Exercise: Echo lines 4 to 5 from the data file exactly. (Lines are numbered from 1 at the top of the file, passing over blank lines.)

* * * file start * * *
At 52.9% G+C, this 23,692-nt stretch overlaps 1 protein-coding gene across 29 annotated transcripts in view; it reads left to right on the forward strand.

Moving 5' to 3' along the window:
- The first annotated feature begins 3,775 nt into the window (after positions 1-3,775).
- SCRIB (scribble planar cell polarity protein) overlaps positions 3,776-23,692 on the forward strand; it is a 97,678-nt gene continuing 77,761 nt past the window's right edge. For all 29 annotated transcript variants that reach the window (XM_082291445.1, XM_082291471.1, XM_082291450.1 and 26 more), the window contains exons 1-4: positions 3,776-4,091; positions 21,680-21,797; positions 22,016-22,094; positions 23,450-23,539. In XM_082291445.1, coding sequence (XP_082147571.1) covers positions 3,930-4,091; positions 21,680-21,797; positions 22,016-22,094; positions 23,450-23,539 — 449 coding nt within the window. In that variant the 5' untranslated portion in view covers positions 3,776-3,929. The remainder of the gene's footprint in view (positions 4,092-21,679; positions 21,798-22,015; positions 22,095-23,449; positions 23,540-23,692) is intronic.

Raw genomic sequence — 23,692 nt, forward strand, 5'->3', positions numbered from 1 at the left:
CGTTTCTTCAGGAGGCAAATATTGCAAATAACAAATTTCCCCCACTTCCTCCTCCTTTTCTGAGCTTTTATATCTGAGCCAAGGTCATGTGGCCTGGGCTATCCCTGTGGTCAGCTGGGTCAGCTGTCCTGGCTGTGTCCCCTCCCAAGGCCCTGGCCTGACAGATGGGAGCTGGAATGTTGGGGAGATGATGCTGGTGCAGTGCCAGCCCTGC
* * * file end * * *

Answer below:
- SCRIB (scribble planar cell polarity protein) overlaps positions 3,776-23,692 on the forward strand; it is a 97,678-nt gene continuing 77,761 nt past the window's right edge. For all 29 annotated transcript variants that reach the window (XM_082291445.1, XM_082291471.1, XM_082291450.1 and 26 more), the window contains exons 1-4: positions 3,776-4,091; positions 21,680-21,797; positions 22,016-22,094; positions 23,450-23,539. In XM_082291445.1, coding sequence (XP_082147571.1) covers positions 3,930-4,091; positions 21,680-21,797; positions 22,016-22,094; positions 23,450-23,539 — 449 coding nt within the window. In that variant the 5' untranslated portion in view covers positions 3,776-3,929. The remainder of the gene's footprint in view (positions 4,092-21,679; positions 21,798-22,015; positions 22,095-23,449; positions 23,540-23,692) is intronic.

Raw genomic sequence — 23,692 nt, forward strand, 5'->3', positions numbered from 1 at the left: